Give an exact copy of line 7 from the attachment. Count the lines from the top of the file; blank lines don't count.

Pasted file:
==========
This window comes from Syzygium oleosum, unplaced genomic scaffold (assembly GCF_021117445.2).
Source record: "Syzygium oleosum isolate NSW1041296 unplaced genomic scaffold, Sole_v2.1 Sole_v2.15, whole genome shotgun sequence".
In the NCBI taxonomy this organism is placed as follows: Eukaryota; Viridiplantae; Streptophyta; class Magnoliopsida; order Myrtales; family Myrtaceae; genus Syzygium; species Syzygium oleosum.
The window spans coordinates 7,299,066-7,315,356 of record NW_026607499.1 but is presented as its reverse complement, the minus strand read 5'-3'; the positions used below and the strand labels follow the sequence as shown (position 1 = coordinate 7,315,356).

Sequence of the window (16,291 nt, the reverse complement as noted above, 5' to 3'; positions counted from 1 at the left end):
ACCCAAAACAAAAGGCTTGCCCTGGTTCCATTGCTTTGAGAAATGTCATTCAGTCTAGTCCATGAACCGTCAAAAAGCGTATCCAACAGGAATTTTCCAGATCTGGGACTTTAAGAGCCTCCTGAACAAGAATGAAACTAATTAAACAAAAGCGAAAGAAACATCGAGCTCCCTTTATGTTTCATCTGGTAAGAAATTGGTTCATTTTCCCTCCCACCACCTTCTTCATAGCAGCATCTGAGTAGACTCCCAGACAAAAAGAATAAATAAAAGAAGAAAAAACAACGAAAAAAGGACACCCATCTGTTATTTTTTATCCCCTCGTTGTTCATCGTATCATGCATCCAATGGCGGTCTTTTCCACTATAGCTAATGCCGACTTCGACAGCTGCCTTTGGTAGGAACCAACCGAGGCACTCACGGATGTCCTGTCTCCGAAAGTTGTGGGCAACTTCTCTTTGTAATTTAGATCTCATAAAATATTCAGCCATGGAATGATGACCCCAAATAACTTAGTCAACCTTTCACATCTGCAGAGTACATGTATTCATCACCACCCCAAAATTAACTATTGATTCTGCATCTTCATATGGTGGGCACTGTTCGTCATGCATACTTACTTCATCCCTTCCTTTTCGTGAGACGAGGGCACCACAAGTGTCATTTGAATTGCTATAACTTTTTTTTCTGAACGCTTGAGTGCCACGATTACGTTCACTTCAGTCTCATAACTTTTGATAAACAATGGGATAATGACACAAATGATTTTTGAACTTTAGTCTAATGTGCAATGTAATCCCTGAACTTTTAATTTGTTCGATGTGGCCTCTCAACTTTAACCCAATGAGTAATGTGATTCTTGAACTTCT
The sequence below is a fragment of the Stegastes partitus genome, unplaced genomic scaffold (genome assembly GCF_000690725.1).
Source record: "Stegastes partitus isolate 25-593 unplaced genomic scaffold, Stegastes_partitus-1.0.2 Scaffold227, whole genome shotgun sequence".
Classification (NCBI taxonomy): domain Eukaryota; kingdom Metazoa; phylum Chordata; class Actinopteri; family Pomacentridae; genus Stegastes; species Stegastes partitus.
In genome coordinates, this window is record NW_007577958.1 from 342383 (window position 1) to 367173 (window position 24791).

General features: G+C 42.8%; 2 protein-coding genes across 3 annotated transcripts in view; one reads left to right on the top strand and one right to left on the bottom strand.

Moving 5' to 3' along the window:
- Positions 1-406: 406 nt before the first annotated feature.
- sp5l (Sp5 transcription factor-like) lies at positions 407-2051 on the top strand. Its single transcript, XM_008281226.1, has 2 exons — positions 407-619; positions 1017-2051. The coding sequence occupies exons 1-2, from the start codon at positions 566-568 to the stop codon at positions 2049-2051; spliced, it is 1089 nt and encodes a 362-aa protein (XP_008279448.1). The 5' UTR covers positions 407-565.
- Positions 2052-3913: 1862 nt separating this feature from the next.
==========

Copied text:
The sequence below is a fragment of the Stegastes partitus genome, unplaced genomic scaffold (genome assembly GCF_000690725.1).